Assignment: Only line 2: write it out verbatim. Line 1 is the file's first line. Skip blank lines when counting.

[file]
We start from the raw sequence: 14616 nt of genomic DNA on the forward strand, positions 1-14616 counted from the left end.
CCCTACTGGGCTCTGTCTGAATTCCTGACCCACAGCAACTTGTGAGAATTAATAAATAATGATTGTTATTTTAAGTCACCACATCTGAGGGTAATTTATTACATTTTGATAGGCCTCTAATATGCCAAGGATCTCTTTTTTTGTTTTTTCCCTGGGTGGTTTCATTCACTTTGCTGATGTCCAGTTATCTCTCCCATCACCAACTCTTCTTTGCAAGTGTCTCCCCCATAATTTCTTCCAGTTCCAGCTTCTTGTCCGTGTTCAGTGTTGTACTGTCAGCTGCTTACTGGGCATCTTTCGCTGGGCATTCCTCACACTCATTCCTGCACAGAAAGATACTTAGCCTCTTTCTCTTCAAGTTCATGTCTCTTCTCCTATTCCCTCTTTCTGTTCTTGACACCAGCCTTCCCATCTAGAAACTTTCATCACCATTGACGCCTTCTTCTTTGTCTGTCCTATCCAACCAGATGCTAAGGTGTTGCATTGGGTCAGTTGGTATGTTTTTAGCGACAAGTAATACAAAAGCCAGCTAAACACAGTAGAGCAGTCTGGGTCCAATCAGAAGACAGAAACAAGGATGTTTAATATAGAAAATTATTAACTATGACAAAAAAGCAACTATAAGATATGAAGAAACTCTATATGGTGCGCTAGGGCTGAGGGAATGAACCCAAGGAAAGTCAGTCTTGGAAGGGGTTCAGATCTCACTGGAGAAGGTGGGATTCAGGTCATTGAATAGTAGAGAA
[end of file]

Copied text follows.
CCCTACTGGGCTCTGTCTGAATTCCTGACCCACAGCAACTTGTGAGAATTAATAAATAATGATTGTTATTTTAAGTCACCACATCTGAGGGTAATTTATTACATTTTGATAGGCCTCTAATATGCCAAGGATCTCTTTTTTTGTTTTTTCCCTGGGTGGTTTCATTCACTTTGCTGATGTCCAGTTATCTCTCCCATCACCAACTCTTCTTTGCAAGTGTCTCCCCCATAATTTCTTCCAGTTCCAGCTTCTTGTCCGTGTTCAGTGTTGTACTGTCAGCTGCTTACTGGGCATCTTTCGCTGGGCATTCCTCACACTCATTCCTGCACAGAAAGATACTTAGCCTCTTTCTCTTCAAGTTCATGTCTCTTCTCCTATTCCCTCTTTCTGTTCTTGACACCAGCCTTCCCATCTAGAAACTTTCATCACCATTGACGCCTTCTTCTTTGTCTGTCCTATCCAACCAGATGCTAAGGTGTTGCATTGGGTCAGTTGGTATGTTTTTAGCGACAAGTAATACAAAAGCCAGCTAAACACAGTAGAGCAGTCTGGGTCCAATCAGAAGACAGAAACAAGGATGTTTAATATAGAAAATTATTAACTATGACAAAAAAGCAACTATAAGATATGAAGAAACTCTATATGGTGCGCTAGGGCTGAGGGAATGAACCCAAGGAAAGTCAGTCTTGGAAGGGGTTCAGATCTCACTGGAGAAGGTGGGATTCAGGTCATTGAATAGTAGAGAA